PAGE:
by Daniel Hathaway
Having postponed its Cleveland International Piano Competition until 2021 due to the COVID-19 pandemic, Piano Cleveland has come up with a clever placeholder for the summer of 2020 that will allow 30 pianists, ages 18-30, to compete in a worldwide virtual contest while providing participants with across-the-board financial support.
In a recent telephone conversation, Piano Cleveland CEO Yaron Kohlberg said the idea for Virtu(al)oso grew out of the success of their Quarantine Concerts, a quickly-organized series of eight Thursday evening performances that came together only a few days after Governor DeWine’s stay-at-home order went into effect. Streamed from Steinway Piano Gallery Cleveland between March 19 and May 7, the concerts featured local artists and gave viewers the opportunity to contribute to a Musicians’ Fund.
“It surpassed our goals,” Kohlberg said. “We went into the series not knowing really what to expect. We just knew that we wanted to react as quickly as possible and try to support our musicians. People were so kind and generous, and responded so well.”
While Piano Cleveland hoped to raise $15,700 over the course of the series, at last count, online donations totalled $17,663.
“The idea of a virtual competition was a thought we had when we saw that the online donations plan was working well,” Kohlberg said. “The concept motivated me to see what we can do as an organization to support those who need it now. There are so many musicians who solely depend on their income from concerts. Now that all live concerts are cancelled or postponed, there’s great uncertainty. We wanted to maintain our identity as a competition while supporting musicians.”
So how does a virtual competition work? Online, and asynchronously. After applying through videos to be screened by a jury, 30 contestants will be chosen to compete in two rounds which will be pre-recorded at five Steinway locations across the globe: Cleveland, New York, London, Hamburg, and Beijing.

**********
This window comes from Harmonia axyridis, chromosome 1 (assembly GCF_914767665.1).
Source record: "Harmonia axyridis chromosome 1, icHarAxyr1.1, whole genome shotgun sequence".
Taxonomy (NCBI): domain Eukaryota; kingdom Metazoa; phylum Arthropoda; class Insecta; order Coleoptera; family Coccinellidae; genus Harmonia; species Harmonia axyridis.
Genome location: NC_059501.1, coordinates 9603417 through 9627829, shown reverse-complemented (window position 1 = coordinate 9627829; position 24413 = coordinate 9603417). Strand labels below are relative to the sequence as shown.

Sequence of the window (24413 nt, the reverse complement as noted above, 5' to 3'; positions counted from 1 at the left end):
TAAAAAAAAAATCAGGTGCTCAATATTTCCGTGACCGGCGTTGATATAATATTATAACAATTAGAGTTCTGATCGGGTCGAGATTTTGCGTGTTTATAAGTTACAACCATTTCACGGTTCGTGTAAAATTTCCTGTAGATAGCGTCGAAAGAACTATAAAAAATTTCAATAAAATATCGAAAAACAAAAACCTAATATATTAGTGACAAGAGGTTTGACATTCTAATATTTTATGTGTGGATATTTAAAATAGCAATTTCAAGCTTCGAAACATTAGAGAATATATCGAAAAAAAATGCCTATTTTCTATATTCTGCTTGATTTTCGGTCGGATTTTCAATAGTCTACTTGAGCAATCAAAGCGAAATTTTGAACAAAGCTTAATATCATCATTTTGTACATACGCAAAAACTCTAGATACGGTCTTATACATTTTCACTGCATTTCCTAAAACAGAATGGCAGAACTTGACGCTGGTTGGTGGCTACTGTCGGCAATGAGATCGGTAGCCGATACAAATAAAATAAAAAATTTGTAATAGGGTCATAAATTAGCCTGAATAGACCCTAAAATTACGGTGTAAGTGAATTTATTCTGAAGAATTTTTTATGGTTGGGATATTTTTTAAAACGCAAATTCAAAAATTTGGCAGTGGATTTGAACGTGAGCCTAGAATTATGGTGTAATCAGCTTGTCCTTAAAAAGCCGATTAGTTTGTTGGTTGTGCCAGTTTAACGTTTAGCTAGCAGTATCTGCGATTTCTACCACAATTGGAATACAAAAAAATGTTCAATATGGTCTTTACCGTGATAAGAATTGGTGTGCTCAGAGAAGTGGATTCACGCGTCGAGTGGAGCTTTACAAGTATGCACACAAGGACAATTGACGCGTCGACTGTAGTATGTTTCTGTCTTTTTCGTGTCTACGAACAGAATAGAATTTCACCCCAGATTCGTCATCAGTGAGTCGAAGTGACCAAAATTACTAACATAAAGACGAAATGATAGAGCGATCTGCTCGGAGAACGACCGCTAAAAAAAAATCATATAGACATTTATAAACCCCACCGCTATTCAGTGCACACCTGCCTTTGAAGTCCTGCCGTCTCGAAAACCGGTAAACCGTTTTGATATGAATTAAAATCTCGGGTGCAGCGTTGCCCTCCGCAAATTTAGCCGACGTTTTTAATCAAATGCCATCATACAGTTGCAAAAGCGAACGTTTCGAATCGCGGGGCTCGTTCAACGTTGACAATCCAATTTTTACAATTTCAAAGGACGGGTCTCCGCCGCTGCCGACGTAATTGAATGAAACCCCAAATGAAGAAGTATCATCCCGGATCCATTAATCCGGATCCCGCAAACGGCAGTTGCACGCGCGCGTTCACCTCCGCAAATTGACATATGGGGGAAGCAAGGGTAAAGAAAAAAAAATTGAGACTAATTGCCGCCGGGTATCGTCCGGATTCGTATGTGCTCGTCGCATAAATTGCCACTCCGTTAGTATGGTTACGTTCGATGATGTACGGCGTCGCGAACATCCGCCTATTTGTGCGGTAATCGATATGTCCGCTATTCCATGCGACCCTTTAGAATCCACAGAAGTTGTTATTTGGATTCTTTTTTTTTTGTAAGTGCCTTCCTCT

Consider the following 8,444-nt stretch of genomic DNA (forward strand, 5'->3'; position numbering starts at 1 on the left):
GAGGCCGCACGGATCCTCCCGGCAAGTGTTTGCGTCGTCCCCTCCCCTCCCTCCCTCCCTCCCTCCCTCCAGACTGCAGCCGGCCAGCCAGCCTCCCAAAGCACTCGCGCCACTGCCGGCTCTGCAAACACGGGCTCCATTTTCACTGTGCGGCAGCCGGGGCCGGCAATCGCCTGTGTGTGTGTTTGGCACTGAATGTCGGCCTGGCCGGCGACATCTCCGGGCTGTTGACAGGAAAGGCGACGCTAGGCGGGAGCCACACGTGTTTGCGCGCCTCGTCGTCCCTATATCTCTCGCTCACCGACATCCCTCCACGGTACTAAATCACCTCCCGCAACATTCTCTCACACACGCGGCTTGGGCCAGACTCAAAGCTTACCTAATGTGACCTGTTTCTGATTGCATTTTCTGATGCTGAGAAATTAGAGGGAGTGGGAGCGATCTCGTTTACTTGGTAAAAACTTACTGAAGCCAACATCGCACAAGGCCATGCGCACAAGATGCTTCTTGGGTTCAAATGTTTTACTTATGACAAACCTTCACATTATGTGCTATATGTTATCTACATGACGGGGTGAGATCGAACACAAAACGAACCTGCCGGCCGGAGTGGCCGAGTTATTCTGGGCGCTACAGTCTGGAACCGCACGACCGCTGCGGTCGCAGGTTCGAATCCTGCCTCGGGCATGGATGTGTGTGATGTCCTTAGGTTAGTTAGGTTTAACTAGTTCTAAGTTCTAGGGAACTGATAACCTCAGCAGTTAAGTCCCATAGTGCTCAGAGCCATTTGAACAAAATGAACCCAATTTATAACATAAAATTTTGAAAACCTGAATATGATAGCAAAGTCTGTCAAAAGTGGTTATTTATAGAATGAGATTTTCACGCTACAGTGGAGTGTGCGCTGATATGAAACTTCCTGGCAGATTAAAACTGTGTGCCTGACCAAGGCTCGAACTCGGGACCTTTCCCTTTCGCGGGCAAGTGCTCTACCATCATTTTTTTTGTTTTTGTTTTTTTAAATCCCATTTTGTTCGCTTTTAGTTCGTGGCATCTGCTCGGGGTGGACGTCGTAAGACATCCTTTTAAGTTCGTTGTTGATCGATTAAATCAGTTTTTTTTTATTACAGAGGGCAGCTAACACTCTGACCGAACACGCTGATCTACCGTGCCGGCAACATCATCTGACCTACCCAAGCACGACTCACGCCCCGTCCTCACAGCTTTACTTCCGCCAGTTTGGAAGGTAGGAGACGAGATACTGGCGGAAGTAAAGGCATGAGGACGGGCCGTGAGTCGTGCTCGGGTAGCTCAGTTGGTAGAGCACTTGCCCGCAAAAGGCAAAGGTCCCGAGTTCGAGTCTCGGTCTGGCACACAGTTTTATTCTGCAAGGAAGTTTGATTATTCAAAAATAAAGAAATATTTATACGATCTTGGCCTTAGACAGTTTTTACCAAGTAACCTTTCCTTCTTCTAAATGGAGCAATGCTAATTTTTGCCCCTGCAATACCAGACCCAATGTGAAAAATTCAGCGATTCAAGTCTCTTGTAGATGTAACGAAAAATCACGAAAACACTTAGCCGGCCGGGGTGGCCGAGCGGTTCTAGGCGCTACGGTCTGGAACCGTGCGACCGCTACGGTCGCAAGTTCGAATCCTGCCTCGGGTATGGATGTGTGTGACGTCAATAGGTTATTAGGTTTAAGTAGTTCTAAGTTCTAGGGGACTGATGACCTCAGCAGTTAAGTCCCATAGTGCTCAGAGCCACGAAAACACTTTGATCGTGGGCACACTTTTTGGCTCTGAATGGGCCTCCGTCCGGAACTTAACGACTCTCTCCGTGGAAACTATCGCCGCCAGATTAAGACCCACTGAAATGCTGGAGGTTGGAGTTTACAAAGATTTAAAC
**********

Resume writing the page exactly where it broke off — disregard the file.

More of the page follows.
“Each of the rounds will be streamed at local times in Cleveland, London, and Beijing between July 30 and August 8,” Kohlberg said. “The whole idea is to allow people to watch at a convenient hour and make online donations toward artist relief. People can support different performers, or the whole project. Everybody gets a minimum of $1,000. The top three prize-winners will receive at least $2,500.”
While the competition jury is still in formation, the screening panel will include Kohlberg, his fellow Cleveland competition medalist Konstantin Soukhovetskiu, and pianists Álvaro Teixeira Lopes and Ursula Oppens. Paul Schenly will act as artistic advisor.
Yaron Kohlberg, who just took the reins of the Cleveland competition in 2018 and presided over the renaming of its parent organization — now Piano Cleveland — expressed his appreciation to everyone who has helped move the competition to next season and develop the new scheme for 2020.
“It’s been complicated moving everything to next year, and our excellent staff worked very diligently to make everything happen. We’re grateful to Ted Good and Catherine Good Brulport of Steinway Piano Gallery Cleveland, who connected us to the CEO of Steinway. He shared our vision for the virtual competition and came on board with the Steinway locations in Europe and Asia. And thanks to our board of directors for being so supportive of our ideas.”
Published on ClevelandClassical.com May 11, 2020.
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